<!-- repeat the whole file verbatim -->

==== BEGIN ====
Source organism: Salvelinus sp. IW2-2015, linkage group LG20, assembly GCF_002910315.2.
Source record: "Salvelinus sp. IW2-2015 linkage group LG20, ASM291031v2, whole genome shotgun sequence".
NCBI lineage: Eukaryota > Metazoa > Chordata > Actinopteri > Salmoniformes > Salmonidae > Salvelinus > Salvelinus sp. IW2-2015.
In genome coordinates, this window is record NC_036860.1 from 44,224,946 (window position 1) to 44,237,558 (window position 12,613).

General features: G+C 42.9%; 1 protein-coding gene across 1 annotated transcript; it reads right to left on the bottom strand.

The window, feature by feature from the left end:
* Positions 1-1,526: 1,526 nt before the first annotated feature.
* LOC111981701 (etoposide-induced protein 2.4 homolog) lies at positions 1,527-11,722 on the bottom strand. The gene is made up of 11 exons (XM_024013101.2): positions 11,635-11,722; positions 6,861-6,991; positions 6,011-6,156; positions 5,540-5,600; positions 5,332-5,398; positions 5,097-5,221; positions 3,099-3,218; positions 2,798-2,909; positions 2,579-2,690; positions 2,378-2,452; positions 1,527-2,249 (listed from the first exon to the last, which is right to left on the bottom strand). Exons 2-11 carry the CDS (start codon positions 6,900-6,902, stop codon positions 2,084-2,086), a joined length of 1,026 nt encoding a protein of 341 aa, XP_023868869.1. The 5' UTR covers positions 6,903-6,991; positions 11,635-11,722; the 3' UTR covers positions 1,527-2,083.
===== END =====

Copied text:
Source organism: Salvelinus sp. IW2-2015, linkage group LG20, assembly GCF_002910315.2.
Source record: "Salvelinus sp. IW2-2015 linkage group LG20, ASM291031v2, whole genome shotgun sequence".
NCBI lineage: Eukaryota > Metazoa > Chordata > Actinopteri > Salmoniformes > Salmonidae > Salvelinus > Salvelinus sp. IW2-2015.
In genome coordinates, this window is record NC_036860.1 from 44,224,946 (window position 1) to 44,237,558 (window position 12,613).

General features: G+C 42.9%; 1 protein-coding gene across 1 annotated transcript; it reads right to left on the bottom strand.

The window, feature by feature from the left end:
* Positions 1-1,526: 1,526 nt before the first annotated feature.
* LOC111981701 (etoposide-induced protein 2.4 homolog) lies at positions 1,527-11,722 on the bottom strand. The gene is made up of 11 exons (XM_024013101.2): positions 11,635-11,722; positions 6,861-6,991; positions 6,011-6,156; positions 5,540-5,600; positions 5,332-5,398; positions 5,097-5,221; positions 3,099-3,218; positions 2,798-2,909; positions 2,579-2,690; positions 2,378-2,452; positions 1,527-2,249 (listed from the first exon to the last, which is right to left on the bottom strand). Exons 2-11 carry the CDS (start codon positions 6,900-6,902, stop codon positions 2,084-2,086), a joined length of 1,026 nt encoding a protein of 341 aa, XP_023868869.1. The 5' UTR covers positions 6,903-6,991; positions 11,635-11,722; the 3' UTR covers positions 1,527-2,083.